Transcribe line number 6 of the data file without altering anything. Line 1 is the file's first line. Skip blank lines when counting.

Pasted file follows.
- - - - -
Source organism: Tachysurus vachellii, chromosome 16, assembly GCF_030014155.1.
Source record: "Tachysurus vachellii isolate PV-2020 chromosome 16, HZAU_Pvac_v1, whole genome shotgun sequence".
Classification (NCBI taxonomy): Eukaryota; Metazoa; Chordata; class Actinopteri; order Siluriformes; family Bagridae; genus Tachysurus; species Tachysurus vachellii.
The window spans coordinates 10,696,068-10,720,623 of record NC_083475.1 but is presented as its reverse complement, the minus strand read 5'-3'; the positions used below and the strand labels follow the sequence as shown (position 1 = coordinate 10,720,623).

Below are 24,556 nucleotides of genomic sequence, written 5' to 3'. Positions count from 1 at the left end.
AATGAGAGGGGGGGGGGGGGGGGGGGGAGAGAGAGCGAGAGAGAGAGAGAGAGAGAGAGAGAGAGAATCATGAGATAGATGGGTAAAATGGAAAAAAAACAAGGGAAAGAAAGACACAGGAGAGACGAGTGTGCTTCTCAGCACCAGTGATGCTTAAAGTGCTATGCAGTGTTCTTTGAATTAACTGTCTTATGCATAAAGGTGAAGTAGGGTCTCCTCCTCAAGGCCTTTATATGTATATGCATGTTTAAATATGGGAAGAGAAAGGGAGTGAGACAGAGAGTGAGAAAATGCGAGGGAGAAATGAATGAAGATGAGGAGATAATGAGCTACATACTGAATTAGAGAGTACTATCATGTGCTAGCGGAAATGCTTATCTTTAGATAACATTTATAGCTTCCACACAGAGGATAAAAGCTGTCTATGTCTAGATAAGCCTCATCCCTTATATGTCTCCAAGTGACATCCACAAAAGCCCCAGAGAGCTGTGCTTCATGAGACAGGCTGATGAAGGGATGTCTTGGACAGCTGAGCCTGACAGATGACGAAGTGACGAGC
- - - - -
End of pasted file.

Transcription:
AATGAGAGGGGGGGGGGGGGGGGGGGGAGAGAGAGCGAGAGAGAGAGAGAGAGAGAGAGAGAGAGAATCATGAGATAGATGGGTAAAATGGAAAAAAAACAAGGGAAAGAAAGACACAGGAGAGACGAGTGTGCTTCTCAGCACCAGTGATGCTTAAAGTGCTATGCAGTGTTCTTTGAATTAACTGTCTTATGCATAAAGGTGAAGTAGGGTCTCCTCCTCAAGGCCTTTATATGTATATGCATGTTTAAATATGGGAAGAGAAAGGGAGTGAGACAGAGAGTGAGAAAATGCGAGGGAGAAATGAATGAAGATGAGGAGATAATGAGCTACATACTGAATTAGAGAGTACTATCATGTGCTAGCGGAAATGCTTATCTTTAGATAACATTTATAGCTTCCACACAGAGGATAAAAGCTGTCTATGTCTAGATAAGCCTCATCCCTTATATGTCTCCAAGTGACATCCACAAAAGCCCCAGAGAGCTGTGCTTCATGAGACAGGCTGATGAAGGGATGTCTTGGACAGCTGAGCCTGACAGATGACGAAGTGACGAGC